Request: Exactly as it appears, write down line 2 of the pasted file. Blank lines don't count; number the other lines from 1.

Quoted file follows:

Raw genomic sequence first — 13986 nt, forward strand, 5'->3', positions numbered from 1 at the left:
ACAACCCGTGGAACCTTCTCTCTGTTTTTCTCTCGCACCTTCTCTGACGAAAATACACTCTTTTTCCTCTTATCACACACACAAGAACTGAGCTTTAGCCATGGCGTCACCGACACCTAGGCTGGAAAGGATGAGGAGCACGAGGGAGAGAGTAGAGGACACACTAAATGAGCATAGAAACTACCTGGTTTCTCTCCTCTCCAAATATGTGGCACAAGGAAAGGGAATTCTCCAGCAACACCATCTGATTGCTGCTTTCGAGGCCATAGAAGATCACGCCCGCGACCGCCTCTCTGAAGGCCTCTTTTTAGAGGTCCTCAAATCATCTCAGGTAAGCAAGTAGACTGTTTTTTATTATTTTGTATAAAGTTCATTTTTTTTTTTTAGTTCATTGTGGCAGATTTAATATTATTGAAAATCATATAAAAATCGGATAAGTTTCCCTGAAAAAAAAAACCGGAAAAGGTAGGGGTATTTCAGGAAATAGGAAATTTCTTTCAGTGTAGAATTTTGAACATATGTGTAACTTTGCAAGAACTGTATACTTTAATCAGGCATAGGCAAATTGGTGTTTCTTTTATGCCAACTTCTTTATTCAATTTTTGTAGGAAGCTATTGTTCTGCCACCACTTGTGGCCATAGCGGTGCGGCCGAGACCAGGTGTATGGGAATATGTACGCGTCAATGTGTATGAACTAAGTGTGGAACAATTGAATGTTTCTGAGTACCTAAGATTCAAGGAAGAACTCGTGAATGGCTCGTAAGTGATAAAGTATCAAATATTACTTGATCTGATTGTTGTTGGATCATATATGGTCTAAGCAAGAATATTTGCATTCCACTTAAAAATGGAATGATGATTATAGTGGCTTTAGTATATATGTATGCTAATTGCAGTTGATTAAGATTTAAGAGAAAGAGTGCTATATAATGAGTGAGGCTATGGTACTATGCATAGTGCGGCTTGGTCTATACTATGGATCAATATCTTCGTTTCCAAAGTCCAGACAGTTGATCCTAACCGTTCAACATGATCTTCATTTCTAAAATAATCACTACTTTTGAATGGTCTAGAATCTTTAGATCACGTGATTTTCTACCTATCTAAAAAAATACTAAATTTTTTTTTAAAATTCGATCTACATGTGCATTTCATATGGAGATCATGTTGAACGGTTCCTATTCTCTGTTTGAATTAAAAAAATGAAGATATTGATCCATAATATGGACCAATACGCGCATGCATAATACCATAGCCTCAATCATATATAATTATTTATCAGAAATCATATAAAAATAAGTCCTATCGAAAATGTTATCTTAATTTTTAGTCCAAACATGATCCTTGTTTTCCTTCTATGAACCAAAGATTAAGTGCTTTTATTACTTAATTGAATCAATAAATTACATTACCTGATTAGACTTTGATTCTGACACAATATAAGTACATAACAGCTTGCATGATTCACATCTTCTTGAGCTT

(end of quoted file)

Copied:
ACAACCCGTGGAACCTTCTCTCTGTTTTTCTCTCGCACCTTCTCTGACGAAAATACACTCTTTTTCCTCTTATCACACACACAAGAACTGAGCTTTAGCCATGGCGTCACCGACACCTAGGCTGGAAAGGATGAGGAGCACGAGGGAGAGAGTAGAGGACACACTAAATGAGCATAGAAACTACCTGGTTTCTCTCCTCTCCAAATATGTGGCACAAGGAAAGGGAATTCTCCAGCAACACCATCTGATTGCTGCTTTCGAGGCCATAGAAGATCACGCCCGCGACCGCCTCTCTGAAGGCCTCTTTTTAGAGGTCCTCAAATCATCTCAGGTAAGCAAGTAGACTGTTTTTTATTATTTTGTATAAAGTTCATTTTTTTTTTTTAGTTCATTGTGGCAGATTTAATATTATTGAAAATCATATAAAAATCGGATAAGTTTCCCTGAAAAAAAAAACCGGAAAAGGTAGGGGTATTTCAGGAAATAGGAAATTTCTTTCAGTGTAGAATTTTGAACATATGTGTAACTTTGCAAGAACTGTATACTTTAATCAGGCATAGGCAAATTGGTGTTTCTTTTATGCCAACTTCTTTATTCAATTTTTGTAGGAAGCTATTGTTCTGCCACCACTTGTGGCCATAGCGGTGCGGCCGAGACCAGGTGTATGGGAATATGTACGCGTCAATGTGTATGAACTAAGTGTGGAACAATTGAATGTTTCTGAGTACCTAAGATTCAAGGAAGAACTCGTGAATGGCTCGTAAGTGATAAAGTATCAAATATTACTTGATCTGATTGTTGTTGGATCATATATGGTCTAAGCAAGAATATTTGCATTCCACTTAAAAATGGAATGATGATTATAGTGGCTTTAGTATATATGTATGCTAATTGCAGTTGATTAAGATTTAAGAGAAAGAGTGCTATATAATGAGTGAGGCTATGGTACTATGCATAGTGCGGCTTGGTCTATACTATGGATCAATATCTTCGTTTCCAAAGTCCAGACAGTTGATCCTAACCGTTCAACATGATCTTCATTTCTAAAATAATCACTACTTTTGAATGGTCTAGAATCTTTAGATCACGTGATTTTCTACCTATCTAAAAAAATACTAAATTTTTTTTTAAAATTCGATCTACATGTGCATTTCATATGGAGATCATGTTGAACGGTTCCTATTCTCTGTTTGAATTAAAAAAATGAAGATATTGATCCATAATATGGACCAATACGCGCATGCATAATACCATAGCCTCAATCATATATAATTATTTATCAGAAATCATATAAAAATAAGTCCTATCGAAAATGTTATCTTAATTTTTAGTCCAAACATGATCCTTGTTTTCCTTCTATGAACCAAAGATTAAGTGCTTTTATTACTTAATTGAATCAATAAATTACATTACCTGATTAGACTTTGATTCTGACACAATATAAGTACATAACAGCTTGCATGATTCACATCTTCTTGAGCTT